Some other Islamic countries also have juveniles on death row, but executions are rarer. According to Human Rights Watch, since January 2005, Pakistan, Saudi Arabia, Sudan and Yemen have carried out a total of six juvenile executions.

In some U.S. states, death penalties for crimes committed by juveniles over the age of 15 remained legal until 2005, when the Supreme Court said the punishment should be reserved for individuals who had committed their crimes after reaching the age of 18. That ruling ended a 29-year era in which the U.S. executed 22 people for crimes committed as juveniles.

Iran’s Parliament, under intense pressure from local activists and international human-rights groups alike, recently approved legislation to make it tougher — although not impossible in murder cases — to sentence juveniles to death.

“The issue of juvenile executions has preoccupied us. We are not indifferent to world public opinion about this matter, and we are trying to find a solution,” said Ali Shahrokhi, a cleric and lawmaker who heads the Parliament’s judiciary committee.

The legislation, must still win the approval of the Guardian Council, a conservative committee of clerics, to become law.

Mr. Mostafaei and others want Iran to ban juvenile executions altogether by changing the age of maturity to 18, where it stood before the 1979 Islamic revolution.

Earlier this month, one prominent presidential candidate who is also a cleric, Mehdi Karroubi, denounced child executions and said he would end them if elected. The next day, the conservative newspaper Kayhan called Mr. Karroubi an agent for Zionists.

“The intimidations won’t stop us from doing what we believe is right,” said Mr. Mostafaei. The day after his run-in with authorities earlier this month — with his two clients scheduled to be hanged at dawn — Mr. Mostafaei gathered several dozen protesters at 4 a.m. near the execution grounds, shouting the names of Muslim saints and calling for an end to child executions.

Just minutes before sunrise, prison officials announced a six-month stay of execution. His two clients, both convicted of murder in their teens, remain alive, for now.

However, their stay of execution isn’t much of a guarantee. Earlier this month another of Mr. Mostafaei’s clients, a young woman named Delara Darabi, was hanged in violation of a two-month stay she had obtained.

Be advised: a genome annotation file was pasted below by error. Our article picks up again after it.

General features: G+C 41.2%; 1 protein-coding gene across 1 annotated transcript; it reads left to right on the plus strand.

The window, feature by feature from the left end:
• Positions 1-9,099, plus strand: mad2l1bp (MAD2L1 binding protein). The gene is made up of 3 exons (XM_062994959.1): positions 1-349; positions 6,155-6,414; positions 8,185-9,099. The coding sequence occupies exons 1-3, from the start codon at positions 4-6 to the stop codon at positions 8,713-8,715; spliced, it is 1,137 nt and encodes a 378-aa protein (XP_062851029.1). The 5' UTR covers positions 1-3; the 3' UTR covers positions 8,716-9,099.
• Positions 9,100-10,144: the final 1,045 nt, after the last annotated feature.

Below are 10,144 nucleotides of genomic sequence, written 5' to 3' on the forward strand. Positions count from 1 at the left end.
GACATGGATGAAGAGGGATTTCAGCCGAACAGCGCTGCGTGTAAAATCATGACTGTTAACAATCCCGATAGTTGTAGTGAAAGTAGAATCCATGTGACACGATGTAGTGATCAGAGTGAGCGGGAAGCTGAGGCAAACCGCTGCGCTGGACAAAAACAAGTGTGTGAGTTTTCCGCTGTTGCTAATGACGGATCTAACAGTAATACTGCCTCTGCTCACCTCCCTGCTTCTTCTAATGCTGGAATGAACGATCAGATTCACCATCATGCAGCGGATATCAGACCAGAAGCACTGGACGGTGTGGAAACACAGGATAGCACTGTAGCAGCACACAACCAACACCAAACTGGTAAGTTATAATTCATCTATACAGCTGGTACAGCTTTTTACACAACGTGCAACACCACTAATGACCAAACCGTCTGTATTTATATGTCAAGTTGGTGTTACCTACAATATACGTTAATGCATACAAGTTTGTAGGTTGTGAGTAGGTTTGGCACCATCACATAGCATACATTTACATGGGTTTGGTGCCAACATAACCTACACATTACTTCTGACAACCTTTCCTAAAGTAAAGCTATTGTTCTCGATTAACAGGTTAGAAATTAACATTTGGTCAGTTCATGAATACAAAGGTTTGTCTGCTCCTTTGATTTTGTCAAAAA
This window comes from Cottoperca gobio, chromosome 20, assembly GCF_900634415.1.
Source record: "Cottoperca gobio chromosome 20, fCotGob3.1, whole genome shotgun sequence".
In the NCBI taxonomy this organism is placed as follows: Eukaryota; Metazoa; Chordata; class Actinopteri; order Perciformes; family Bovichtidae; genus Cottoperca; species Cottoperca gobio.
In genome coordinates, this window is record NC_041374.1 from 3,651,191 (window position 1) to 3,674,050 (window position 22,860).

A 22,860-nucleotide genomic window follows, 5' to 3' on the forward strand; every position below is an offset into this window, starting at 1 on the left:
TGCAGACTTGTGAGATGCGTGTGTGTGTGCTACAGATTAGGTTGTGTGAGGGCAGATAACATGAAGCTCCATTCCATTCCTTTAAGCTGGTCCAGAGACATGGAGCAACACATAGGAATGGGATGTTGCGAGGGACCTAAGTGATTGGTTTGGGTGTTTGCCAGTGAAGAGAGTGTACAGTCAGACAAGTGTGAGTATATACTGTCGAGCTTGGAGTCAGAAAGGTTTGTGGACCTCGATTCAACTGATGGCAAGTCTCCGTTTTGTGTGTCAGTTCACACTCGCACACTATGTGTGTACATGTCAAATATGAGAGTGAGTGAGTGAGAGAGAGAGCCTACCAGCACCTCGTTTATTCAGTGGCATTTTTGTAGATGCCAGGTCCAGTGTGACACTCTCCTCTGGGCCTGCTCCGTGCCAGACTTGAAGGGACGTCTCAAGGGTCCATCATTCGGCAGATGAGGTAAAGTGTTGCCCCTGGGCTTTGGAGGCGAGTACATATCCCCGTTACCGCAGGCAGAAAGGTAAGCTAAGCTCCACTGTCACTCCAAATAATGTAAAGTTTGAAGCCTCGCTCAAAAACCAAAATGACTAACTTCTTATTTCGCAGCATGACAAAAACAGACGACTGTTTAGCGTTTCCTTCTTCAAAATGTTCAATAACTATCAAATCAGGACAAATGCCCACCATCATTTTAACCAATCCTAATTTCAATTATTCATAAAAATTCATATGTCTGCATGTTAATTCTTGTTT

Word of Ms. Darabi’s fate came when the executioner let her phone her family. “Oh mother, I see the hangman’s noose in front of me,” she said, according to Mr. Mostafaei. At age 17, Ms. Darabi had confessed to a murder that took place in a jewelry heist, but later said her boyfriend was the killer and that she took the blame to protect him.

Human-rights activists have long complained that Iran has curbed civil liberties. In the past few years, reform-minded newspapers and magazines have been shut one by one. In May, one such paper published by another presidential candidate, Mir Hossein Mousavi, lived for only one day before a court ordered it to shut.

Movies and books go through rigorous layers of censorship. Art galleries must seek approval for every item to be displayed. Restrictions like these were put in place or expanded over the past four years during Mr. Ahmadinejad’s tenure.

Mr. Ahmadinejad dismisses claims that human rights have deteriorated. “I have not been informed that anybody has spent time in prison for criticizing the president, who is the No. 1 executive of the country, after all, or has been subjected to persecution of any sort. It’s really very free,” he said last September at a press conference at the United Nations General Assembly.

The president’s office hasn’t responded to interview requests from The Wall Street Journal.

As recently as five years ago, under President Mohammad Khatami, Iran was relatively progressive in the Islamic world, as embodied in its expanding array of human-rights groups, charities and other so-called nongovernmental organizations, or NGOs. Between 1997 and 2005, as many as 7,000 such domestic groups worked in areas as diverse as women’s issues, children’s cancer, transvestites’ rights and environmental policy.

When Mr. Ahmadinejad came to power in 2005, he set out to limit their activity. The Ministry of Interior created a special office to supervise them. The government also set new restrictions on United Nations activities regarding NGOs, requiring them to work only with groups recommended by the government.

In interviews, nearly two-dozen NGOs said they must now get the government’s OK for every activity, from naming board members to holding fund-raisers.

“The regime has made it clear that it does not like NGOs and it’s very afraid of us,” said Shirin Ebadi, a Nobel Peace Prize recipient whose own organization, Iran’s Center for the Defense of Human Rights, was shut down in January.

The government believes some NGOs are fronts for foreign spies. In January, Iranian intelligence officials said they uncovered a coup plot involving the Central Intelligence Agency and a local AIDS charity.

Tehran suspects the U.S. is trying to stir up a “velvet revolution” — a peaceful uprising like the one that overturned communism in the Czech Republic two decades ago. It cites Congress’s 2006 decision to allocate $75 million toward social programs in Iran. “Our enemies have officially announced that they want to infiltrate our civil society and have even declared a budget for their plans,” said Ali Fouladi, who heads the Interior Ministry’s department for monitoring NGOs. “We will outsmart them.”

The U.S. and other countries have denied that they aim to overthrow the government. “Yes, we support reform and defend human rights, but there’s a world of difference between that and trying to start a revolution here,” said a senior Western diplomat in Tehran.